SUPREME COURT OF THE STATE OF NEW YORK Appellate Division, Fourth Judicial Department
September 30, 2011
DARLENE TODD, PLAINTIFF-RESPONDENT, V PLSIII, LLC - WE CARE, LEON C. WASHINGTON, DEFENDANTS-APPELLANTS, AND OSCAR HASLEY, JR., DEFENDANT-RESPONDENT. (ACTION NO. 1.)
OSCAR HASLEY, JR.,
PLSIII, LLC - WE CARE AND LEON C. WASHINGTON, DEFENDANTS-APPELLANTS.
(ACTION NO. 2.)
Appeal from an order of the Supreme Court, Niagara County (Ralph A. Boniello, III, J.), entered December 30, 2010 in a personal injury action.
Todd v Plsiii, LLC - We Care
Decided on September 30, 2011
Appellate Division, Fourth Department
Published by New York State Law Reporting Bureau pursuant to Judiciary Law § 431.
This opinion is uncorrected and subject to revision before publication in the Official Reports.
PRESENT: SCUDDER, P.J., SMITH, LINDLEY, SCONIERS, AND GORSKI, JJ.
The order granted the motion of plaintiff Darlene Todd to set aside the jury verdict on the issue of liability with respect to defendants PLSIII, LLC - We Care and Leon C. Washington and granted a new trial on that issue.
It is hereby ORDERED that the order so appealed from is unanimously reversed on the law without costs, the post-trial motion is denied and the verdict with respect to defendants PLSIII, LLC - We Care and Leon C. Washington is reinstated.
Memorandum: Darlene Todd, the plaintiff in action No. 1, was a passenger in a motor vehicle driven by Oscar Hasley, Jr., a defendant in action No. 1 and the plaintiff in action No. 2. The vehicle driven by Hasley was involved in an accident with a vehicle owned by PLSIII, LLC - We Care (hereafter, PLSIII), a defendant in each action, and driven by another defendant in each action, Leon C. Washington. Todd, her daughter and Hasley testified at the trial on liability in both actions that, as Hasley's vehicle traveled on N. Humbolt Parkway in the City of Buffalo and approached the intersection with Main Street, the light was green. Washington testified that the light was red as he traveled on Main Street toward that intersection but that the light turned green before he reached the intersection. He therefore proceeded through the intersection, and his vehicle struck the driver's side of the vehicle driven by Hasley. The jury determined that, inter alia, Washington was negligent but that his negligence was not a proximate cause of the accident. Supreme Court granted Todd's post-trial motion seeking to set aside those parts of the verdict with respect to PLSIII and Washington (collectively, defendants) as inconsistent and against the weight of the evidence. Hasley joined in plaintiff's motion with respect to his action against defendants. Although the court's determination to set aside a verdict is " accorded great respect' " (American Linen Supply Co. v M.W.S. Enters., 6 AD3d 1079, 1080, lv dismissed 3 NY3d 702), we nevertheless conclude that, here, " the verdict [with respect to defendants] is one that reasonable persons could have rendered after receiving conflicting evidence, [and thus] the court should not [have] substitute[d] its judgment for that of the jury' " (Parr v Mongarella, 77 AD3d 1429, 1430-1431).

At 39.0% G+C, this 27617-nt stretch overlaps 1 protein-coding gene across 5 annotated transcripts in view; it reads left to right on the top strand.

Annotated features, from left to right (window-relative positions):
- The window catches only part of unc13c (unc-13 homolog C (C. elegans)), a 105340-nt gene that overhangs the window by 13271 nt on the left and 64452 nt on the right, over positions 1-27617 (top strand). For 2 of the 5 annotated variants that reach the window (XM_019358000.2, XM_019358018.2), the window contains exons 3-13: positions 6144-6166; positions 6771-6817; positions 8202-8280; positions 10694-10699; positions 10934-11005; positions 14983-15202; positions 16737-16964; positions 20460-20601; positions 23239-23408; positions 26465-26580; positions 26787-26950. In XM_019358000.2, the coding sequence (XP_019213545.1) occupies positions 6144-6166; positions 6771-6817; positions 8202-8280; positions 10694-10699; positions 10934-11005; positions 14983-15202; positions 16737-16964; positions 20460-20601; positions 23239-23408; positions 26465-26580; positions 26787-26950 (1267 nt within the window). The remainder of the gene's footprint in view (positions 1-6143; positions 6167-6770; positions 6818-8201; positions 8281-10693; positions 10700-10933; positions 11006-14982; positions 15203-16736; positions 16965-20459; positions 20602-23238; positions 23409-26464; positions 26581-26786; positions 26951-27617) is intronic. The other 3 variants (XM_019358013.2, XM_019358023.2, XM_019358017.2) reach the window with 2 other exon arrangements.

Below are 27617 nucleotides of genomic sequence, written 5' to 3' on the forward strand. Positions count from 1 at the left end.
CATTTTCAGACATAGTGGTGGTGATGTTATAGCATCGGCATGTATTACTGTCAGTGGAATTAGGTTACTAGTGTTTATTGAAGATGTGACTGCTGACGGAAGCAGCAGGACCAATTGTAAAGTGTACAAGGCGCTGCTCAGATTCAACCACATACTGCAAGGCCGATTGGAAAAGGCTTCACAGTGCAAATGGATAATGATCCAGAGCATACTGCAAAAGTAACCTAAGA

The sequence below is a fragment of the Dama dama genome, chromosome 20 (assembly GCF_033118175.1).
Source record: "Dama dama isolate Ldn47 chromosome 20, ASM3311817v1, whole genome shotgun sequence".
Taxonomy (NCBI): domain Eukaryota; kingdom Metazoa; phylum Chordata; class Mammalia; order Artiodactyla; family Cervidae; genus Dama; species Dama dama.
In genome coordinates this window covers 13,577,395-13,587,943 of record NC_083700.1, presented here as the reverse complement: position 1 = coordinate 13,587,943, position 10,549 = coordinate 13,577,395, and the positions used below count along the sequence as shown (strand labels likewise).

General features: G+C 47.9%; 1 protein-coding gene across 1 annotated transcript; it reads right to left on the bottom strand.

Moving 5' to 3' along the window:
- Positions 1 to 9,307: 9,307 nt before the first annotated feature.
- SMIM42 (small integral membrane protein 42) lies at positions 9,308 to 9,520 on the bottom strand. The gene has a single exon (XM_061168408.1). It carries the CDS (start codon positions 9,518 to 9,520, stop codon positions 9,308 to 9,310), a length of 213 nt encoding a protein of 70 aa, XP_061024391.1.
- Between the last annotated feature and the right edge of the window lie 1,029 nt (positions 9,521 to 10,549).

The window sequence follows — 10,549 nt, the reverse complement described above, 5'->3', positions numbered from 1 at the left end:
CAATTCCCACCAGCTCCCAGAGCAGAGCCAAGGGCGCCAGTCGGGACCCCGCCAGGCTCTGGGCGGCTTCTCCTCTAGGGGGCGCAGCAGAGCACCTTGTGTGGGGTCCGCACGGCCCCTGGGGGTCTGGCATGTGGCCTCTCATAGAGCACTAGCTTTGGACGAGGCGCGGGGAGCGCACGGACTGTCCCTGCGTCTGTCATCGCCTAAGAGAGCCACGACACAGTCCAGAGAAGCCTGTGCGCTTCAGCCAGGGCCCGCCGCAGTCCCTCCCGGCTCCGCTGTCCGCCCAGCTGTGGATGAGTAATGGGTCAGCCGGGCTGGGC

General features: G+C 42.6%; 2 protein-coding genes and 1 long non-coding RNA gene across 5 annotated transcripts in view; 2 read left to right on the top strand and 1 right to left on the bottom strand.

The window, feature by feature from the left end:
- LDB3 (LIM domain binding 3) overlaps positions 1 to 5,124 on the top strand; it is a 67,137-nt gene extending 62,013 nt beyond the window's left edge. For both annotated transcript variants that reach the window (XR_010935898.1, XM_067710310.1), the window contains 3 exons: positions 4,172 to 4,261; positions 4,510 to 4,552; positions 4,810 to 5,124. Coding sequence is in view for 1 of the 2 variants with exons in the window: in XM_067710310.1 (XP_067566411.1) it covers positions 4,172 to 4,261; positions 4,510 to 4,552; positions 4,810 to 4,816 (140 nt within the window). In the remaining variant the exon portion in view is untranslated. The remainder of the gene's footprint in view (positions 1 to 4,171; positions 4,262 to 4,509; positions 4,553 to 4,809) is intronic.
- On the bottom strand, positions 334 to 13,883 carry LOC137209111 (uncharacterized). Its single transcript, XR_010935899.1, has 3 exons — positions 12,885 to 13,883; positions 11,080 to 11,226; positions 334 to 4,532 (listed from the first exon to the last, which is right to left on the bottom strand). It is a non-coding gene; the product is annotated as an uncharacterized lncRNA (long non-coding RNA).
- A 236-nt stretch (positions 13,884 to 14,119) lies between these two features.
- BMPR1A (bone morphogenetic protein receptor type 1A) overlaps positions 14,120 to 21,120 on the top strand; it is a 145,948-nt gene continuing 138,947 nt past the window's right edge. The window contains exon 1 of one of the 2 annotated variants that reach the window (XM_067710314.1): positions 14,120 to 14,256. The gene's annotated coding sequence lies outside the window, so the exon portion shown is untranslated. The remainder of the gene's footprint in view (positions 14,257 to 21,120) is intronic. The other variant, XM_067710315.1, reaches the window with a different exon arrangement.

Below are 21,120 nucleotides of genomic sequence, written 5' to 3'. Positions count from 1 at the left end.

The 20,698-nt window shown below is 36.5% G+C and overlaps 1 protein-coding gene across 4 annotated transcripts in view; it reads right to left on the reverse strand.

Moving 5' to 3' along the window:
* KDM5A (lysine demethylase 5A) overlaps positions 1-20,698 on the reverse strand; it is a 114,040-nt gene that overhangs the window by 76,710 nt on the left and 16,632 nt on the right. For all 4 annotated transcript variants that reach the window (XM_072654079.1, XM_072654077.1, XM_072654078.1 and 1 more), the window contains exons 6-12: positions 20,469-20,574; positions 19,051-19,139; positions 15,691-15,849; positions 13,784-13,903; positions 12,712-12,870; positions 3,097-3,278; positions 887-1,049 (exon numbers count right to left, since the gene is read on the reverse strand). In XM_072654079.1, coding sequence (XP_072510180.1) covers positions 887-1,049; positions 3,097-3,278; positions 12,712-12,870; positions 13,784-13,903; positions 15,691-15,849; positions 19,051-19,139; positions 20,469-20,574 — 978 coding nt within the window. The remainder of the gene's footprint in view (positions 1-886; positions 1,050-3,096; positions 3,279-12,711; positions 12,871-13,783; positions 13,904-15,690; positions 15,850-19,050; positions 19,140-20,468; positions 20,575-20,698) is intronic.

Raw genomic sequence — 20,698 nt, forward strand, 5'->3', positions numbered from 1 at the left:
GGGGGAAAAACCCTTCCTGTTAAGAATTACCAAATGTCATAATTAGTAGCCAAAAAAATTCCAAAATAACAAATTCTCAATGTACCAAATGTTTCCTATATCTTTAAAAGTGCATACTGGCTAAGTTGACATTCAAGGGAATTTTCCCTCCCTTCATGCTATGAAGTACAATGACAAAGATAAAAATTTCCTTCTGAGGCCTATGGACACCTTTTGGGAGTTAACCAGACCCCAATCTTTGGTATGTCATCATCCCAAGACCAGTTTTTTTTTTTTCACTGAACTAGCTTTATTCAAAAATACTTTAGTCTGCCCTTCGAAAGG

"The well-established standard for determining . . . a motion [to set aside the verdict as against the weight of the evidence] is whether the evidence so preponderated in favor of the movant that the verdict could not have been reached on any fair interpretation of the evidence" (Skowronski v Mordino, 4 AD3d 782, 782-783; see Grassi v Ulrich, 87 NY2d 954, 956). Here, the court implicitly determined that the issues of negligence and proximate cause "are so inextricably interwoven as to make it logically impossible to find negligence without also finding proximate cause" (Skowronski, 4 AD3d at 783 [internal quotation marks omitted]). That was error. In support of Todd's motion to set aside the verdict, Todd and Hasley relied primarily on stipulated evidence consisting of a chart depicting the sequence of the traffic signals at the two intersections through which Washington traveled before colliding with Hasley's vehicle. Todd and Hasley contended that, based on that evidence, the light at the intersection where the accident occurred would have been red when Washington approached it and thus that his negligence was a proximate cause of the accident. We conclude, however, that such evidence does not render the verdict "inconsistent or illogical" inasmuch as it is not conclusive with respect to whether the light was red or green when Washington entered the intersection in question (id. [internal quotation marks omitted]). Rather, the jury's determination that Washington was negligent but that his negligence was not a proximate cause of the accident "is one that could reasonably have been rendered upon the conflicting evidence presented by the parties at trial" (Parr, 77 AD3d at 1430; see Skowronski, 4 AD3d at 783). Indeed, Washington testified that he observed Hasley's vehicle traveling at a fast rate of speed toward the intersection of Main Street but that he did not check to ensure that Hasley had stopped before Washington entered the intersection.
Entered: September 30, 2011
Patricia L. Morgan Clerk of the Court
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